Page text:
It’s easy to know your child needs help dealing with a fever or a broken bone, but mental health conditions can be harder to identify. Children of all ages, even as young infants, can experience mental health conditions. A difficult part of parenting is knowing the kinds of behaviors and moods that are usual for the stage of development your child is in and when your child has gone beyond the norm and needs help.
1 in 5 children (20%) and adolescents may have a mental health condition at any given time. It is important to remember that a child’s mental health is just as important as their physical health.
Almost 2/3's of all young people with mental health conditions are not getting the help they need. Without support, children may experience school failure, substance use and family trouble.
A child’s age, stage of development and ability to communicate can make it difficult to distinguish between a mental health condition and natural development.
Some of these illnesses, such as anxiety disorders, eating disorders, mood disorders and schizophrenia, can occur in adults as well as children. Others, such as behavior and development disorders, elimination disorders, and learning and communication disorders, begin in childhood only, although they can continue into adulthood.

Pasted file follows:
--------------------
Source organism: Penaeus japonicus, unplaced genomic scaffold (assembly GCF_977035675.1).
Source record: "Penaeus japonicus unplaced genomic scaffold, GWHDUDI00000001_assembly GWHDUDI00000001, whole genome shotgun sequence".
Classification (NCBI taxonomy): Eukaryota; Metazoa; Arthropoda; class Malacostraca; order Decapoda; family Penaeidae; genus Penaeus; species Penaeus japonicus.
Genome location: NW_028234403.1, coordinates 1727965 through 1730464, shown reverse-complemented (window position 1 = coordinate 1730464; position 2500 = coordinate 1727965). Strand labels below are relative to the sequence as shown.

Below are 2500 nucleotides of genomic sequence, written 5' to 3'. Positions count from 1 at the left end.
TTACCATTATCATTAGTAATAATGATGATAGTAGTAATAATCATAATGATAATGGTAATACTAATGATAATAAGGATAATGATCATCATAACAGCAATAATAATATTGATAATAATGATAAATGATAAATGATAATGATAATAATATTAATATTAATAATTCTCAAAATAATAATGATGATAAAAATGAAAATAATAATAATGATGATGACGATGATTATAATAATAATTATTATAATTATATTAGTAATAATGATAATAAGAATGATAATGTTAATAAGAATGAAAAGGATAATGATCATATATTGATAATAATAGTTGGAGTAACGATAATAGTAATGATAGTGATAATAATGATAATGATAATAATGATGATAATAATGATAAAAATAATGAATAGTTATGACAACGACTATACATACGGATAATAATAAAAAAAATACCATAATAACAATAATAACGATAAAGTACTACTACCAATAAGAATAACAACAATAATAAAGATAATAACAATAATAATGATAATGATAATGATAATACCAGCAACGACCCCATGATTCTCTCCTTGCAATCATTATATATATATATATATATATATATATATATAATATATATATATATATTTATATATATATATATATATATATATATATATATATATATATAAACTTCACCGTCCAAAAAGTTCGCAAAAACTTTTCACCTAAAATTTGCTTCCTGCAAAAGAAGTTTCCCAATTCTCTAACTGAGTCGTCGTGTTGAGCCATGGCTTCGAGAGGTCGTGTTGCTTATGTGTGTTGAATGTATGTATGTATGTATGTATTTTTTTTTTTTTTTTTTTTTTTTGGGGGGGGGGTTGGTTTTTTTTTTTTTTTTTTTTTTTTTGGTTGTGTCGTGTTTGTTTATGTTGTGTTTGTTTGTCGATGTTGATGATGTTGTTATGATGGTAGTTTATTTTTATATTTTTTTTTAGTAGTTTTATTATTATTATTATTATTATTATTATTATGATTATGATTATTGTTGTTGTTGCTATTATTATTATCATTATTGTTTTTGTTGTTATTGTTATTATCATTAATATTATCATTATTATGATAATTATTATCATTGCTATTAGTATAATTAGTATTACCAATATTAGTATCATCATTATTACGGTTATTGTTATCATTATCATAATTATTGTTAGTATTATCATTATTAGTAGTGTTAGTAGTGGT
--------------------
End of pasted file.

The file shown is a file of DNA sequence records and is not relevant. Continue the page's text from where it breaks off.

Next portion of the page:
What are the symptoms of mental illness in children and/or adolescents?
Symptoms vary depending on the type of mental condition.
If you think your child needs help
- If you are worried about your child’s emotions or behaviors, you can start by talking to friends, family members, your spiritual counselor, your child’s school counselor, or your child’s pediatrician/family physician about your concerns.
- Your child’s pediatrician can talk with you about your concerns, and can make referrals for treatment.
- Your insurance company can provide you with a list of mental health professionals within your healthcare network.